Last week, North Lincoln High School student Libby Henderson, along with 10 other North Carolina students, had the opportunity to experience the inner workings of state politics firsthand.
A rising sophomore, Henderson spent last week at the legislative building in Raleigh, assisting House and Senate legislators during the state’s General Assembly session.
Currently serving as the student government class president at school, Henderson has been fascinated with the role of government and politics for many years.
“My family goes to D.C. every summer and tours the government buildings and museums,” she said. “I always thought it would be interesting to pursue a job where you’re making a difference for the lives around you.”
According to Henderson, she and her mother had been looking into National Page summer programs earlier in the year. However, being only 15 years old, she was not qualified to apply. But, through continued research, Henderson learned of the state’s page program and was eager to apply.
According to the North Carolina General Assembly website, high school students between the ages of 15-18 or those currently in the ninth grade are eligible to work as a house page. Candidates are required to be in good standing with their schools and must be sponsored by a member of the North Carolina House of Representatives.
“I wrote a letter to Rep. Jason Saine expressing my interest (in the program),” she said. “My Sunday School teacher, Tim Shain, is friends with Rep. Saine, so he basically served as a reference.”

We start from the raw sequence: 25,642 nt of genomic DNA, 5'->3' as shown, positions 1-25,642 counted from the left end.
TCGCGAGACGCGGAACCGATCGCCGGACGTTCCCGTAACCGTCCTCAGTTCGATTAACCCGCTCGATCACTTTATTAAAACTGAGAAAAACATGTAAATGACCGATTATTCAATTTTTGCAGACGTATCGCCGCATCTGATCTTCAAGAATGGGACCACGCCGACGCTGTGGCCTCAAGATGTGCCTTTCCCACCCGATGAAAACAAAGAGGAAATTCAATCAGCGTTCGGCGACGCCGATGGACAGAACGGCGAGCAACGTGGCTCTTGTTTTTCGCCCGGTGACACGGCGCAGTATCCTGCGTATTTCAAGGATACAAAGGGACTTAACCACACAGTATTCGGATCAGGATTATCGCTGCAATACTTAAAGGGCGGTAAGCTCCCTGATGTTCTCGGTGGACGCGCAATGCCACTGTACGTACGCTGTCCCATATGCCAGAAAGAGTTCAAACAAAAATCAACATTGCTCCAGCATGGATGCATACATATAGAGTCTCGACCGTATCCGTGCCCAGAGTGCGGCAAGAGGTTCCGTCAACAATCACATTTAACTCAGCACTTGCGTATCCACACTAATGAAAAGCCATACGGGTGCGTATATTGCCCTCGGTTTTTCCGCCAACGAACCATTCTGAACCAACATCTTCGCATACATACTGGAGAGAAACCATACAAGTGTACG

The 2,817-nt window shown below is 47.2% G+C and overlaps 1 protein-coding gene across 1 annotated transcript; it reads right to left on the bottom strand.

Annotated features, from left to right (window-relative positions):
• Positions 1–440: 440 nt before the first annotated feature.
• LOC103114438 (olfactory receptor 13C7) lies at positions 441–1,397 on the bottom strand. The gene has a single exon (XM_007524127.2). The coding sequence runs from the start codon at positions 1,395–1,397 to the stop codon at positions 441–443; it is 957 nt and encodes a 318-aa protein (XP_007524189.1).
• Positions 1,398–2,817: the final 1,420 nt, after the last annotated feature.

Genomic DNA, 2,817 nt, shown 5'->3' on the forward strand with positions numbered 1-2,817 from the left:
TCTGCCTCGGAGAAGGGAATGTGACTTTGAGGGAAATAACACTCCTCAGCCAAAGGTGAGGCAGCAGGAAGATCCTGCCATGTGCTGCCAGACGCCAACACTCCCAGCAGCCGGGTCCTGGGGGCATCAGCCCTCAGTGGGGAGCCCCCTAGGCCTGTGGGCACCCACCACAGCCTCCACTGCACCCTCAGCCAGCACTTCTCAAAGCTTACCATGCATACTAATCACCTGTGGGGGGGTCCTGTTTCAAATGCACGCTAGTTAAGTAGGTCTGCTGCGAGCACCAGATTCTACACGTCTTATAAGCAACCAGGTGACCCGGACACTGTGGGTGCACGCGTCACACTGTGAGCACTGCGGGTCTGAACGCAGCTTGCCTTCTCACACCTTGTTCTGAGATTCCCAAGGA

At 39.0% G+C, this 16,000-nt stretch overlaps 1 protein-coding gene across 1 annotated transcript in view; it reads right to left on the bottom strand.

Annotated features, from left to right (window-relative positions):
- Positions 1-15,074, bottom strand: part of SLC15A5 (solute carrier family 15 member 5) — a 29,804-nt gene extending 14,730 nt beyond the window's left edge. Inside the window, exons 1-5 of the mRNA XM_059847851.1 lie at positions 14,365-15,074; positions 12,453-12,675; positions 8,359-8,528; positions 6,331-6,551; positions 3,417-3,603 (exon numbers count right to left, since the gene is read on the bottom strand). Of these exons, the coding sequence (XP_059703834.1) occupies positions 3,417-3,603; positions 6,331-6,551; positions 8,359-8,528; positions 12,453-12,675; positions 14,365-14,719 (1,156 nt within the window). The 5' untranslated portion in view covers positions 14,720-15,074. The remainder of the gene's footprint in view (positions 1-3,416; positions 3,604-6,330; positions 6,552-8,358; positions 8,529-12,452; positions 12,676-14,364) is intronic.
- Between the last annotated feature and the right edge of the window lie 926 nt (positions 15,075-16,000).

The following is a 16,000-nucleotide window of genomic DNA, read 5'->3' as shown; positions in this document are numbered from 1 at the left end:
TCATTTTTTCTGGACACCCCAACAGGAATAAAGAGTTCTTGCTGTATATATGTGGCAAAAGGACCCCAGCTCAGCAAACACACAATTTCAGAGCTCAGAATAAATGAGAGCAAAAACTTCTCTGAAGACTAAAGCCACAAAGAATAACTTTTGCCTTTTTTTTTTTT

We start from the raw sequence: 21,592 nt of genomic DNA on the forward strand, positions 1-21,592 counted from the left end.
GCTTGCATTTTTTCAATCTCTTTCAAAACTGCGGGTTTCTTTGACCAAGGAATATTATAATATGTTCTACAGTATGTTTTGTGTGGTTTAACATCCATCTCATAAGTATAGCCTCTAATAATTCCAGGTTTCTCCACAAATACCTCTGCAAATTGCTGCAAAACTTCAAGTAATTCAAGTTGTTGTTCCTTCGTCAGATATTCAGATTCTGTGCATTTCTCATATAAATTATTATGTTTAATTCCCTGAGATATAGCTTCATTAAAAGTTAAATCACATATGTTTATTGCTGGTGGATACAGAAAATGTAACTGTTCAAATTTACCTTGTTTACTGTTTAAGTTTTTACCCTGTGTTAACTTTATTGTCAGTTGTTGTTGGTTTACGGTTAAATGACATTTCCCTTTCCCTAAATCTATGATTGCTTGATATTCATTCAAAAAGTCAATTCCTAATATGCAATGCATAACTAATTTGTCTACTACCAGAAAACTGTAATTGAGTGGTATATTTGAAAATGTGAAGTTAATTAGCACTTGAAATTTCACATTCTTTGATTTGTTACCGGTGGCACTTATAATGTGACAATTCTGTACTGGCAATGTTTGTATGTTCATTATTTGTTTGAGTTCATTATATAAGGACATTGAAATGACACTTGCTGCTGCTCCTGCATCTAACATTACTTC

As a house page, Henderson was required to attend and work the House daily sessions and committee meetings, perform miscellaneous office duties and run errands for the members and staff. Rather than being assigned to shadow one representative, an average of 30 pages work together as a team to serve all 120 members of the House and staff.
“As a page, I was responsible for attending all of the meetings for the House representatives,” Henderson said. “Anytime a representative needed something, we would do it for them so they wouldn’t miss anything during the meeting.
“It was interesting to see the types of decisions they have to make for our state,” she said. “I don’t think people realize how long the meetings can be and how big the decisions are that they have to make.”
While Henderson and her fellow house pages worked hard during their eight-hour work days, the group had a few moments throughout the week to socialize.
“Because there were only 10 of us and it was their last week in session, the house pages occasionally had some down time,” she said. “One time, we were given a packet of North Carolina trivia and competed to see which team knew the most about the state. It was interesting to see which pages knew what because we’re from all different parts of North Carolina.”
Unlike some internships or shadow opportunities, the house pages are paid a stipend of $150 for the week that they serve, as a reimbursement for their expenses. Pages may opt to receive recognition for 30 hours of community service in lieu of the stipend.
Now finished with her week in the state capital, Henderson is even more certain of her decision to pursue a career in the political realm.
“I think my interest in politics has increased now, because I know more about it, and I know how impacting these issues can be,” she said. “I’d recommend the program for any student who is thinking about going into politics — you really get an insight as to what it takes.”
For those interested in learning more about the North Carolina House Page Program, visit www.ncga.state.nc.us/house/pages/home.html.